How do the new anniversary editions compare to the original Monaco?

They are very similar. The pushers and case construction changed in 1997, so there are subtle differences, but for the anniversary editions we went back to the 1969 design of the closed back, with the brushed caseback finish and Heuer Monaco engraving, and the hands and applied indexes on the dial side are very similar too.

The new Autavia collection

Like the Monaco, the new Autavia range has links to the past. How so?

Autavia is the combination of ‘automotive’ and ‘aviation’, and was the name given to the dashboard timers found in racing cars and aeroplanes from the 1930s to the 1950s. They became redundant after a while, with Jack Heuer using the name for a chronograph watch in the 1960s, and pilots and sportsmen as his target market. So the heritage is quite diverse, and we’ve taken it into account, from the pushers and dial numerals of the originals, to the case and bezel of the 1960s watch.

So what does the Autavia range have to offer?

At present, we have a stainless steel case with a matching bezel and grey dial; a stainless steel case with blue or black ceramic bezels and dials; and two bronze cases with ceramic bezels, and either brown or green dials. The stainless steel models come with matching bracelets or calf leather straps, while the bronze versions are only on calf leather. All of the bracelets and straps are interchangeable, with thick luminescent dial numerals, which give the classic looks a modern twist. The ceramic bezels on virtually all of the models echo the past, but they are scratchproof, which is another modern touch.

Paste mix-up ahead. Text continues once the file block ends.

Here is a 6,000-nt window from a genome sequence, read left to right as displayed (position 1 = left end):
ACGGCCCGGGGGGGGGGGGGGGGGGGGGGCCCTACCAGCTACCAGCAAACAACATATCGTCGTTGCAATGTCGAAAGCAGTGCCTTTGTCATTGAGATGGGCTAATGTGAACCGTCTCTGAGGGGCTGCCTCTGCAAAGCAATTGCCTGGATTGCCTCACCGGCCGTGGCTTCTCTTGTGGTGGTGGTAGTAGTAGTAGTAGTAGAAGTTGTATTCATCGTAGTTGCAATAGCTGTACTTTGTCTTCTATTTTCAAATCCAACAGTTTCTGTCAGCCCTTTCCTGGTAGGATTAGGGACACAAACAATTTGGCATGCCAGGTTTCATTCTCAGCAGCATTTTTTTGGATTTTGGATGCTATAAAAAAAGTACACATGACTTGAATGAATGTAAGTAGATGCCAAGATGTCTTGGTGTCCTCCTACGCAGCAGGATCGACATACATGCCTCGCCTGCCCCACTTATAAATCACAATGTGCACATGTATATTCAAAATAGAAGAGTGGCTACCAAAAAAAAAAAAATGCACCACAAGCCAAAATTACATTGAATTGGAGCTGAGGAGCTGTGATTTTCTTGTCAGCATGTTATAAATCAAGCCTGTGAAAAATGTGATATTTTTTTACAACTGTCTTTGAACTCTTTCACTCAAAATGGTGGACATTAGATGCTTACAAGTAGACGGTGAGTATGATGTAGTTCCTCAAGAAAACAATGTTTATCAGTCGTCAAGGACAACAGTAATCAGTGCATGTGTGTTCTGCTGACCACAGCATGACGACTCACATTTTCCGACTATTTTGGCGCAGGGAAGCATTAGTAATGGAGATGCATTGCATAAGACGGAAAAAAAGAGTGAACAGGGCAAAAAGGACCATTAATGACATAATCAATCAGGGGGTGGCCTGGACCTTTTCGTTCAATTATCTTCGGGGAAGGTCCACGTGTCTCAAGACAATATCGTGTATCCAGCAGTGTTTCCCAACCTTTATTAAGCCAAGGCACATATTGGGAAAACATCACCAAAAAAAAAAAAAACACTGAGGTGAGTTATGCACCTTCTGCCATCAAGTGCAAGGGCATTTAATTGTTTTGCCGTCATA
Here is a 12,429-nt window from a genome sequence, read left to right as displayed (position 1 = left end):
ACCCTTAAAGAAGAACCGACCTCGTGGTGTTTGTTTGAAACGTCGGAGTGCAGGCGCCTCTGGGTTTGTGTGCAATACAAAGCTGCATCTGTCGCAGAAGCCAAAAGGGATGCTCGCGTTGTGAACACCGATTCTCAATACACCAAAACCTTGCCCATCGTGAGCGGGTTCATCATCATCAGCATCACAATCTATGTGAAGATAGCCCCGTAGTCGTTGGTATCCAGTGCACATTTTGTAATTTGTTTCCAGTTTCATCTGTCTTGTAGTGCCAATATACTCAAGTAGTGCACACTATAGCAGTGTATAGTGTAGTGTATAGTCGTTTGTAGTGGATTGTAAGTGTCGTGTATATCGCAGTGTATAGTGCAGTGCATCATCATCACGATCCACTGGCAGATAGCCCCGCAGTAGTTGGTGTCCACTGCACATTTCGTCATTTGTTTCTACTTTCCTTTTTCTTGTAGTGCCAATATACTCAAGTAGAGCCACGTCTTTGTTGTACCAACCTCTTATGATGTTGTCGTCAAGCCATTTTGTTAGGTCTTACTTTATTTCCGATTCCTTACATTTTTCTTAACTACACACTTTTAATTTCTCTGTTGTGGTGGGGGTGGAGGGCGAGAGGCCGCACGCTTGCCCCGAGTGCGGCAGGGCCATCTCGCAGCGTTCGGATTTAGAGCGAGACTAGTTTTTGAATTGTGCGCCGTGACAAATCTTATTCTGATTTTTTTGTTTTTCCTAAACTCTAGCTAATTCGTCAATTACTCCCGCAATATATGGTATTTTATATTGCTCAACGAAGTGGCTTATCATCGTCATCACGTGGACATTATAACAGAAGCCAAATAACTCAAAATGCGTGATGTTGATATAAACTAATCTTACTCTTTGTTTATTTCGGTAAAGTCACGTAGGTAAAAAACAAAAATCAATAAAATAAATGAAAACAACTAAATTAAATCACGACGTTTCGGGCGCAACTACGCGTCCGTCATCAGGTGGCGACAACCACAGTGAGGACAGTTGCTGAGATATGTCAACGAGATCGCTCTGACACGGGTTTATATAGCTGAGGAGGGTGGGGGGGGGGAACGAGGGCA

One of the Monaco anniversary editions

Speaking of modern, the inner workings owe very much to today’s technology, is that right?

Inside beats our brand new Isograph escapement, which consists of a unique carbon compound hairspring made in-house, and an aluminium balance wheel designed in-house, to optimise as much as possible the timing, regularity, resistance to magnetism and shock absorbance – it’s an avant-garde regulating system. The watches may echo the looks of the past, but there is a freshness to them, and they are reliable and resistant to whatever is thrown at them.

This carbon hairspring is being featured in other new models too. Are we going to see a lot of it?

These are early days. This is a unique technology that could only come from TAG Heuer. It approaches the world of traditional timekeeping from a new angle – chemistry and physics, rather than mechanics. It’s a big deal for watchmaking, but also for us, as it allows TAG Heuer to bring advanced science to our watches, adding to their precision and value.

Guy Bove, TAG Heuer creative director

And how are smartwatches? Can they be influenced by the past, or do you have to treat them separately?

Smartwatches are doing great, thank you. They can take cues from the past, but they are also their own thing.

So much is happening in 2019. What will 2020 bring?

I think that 2020 will be a very exciting year. That’s all I can say – apart from watch this space, of course.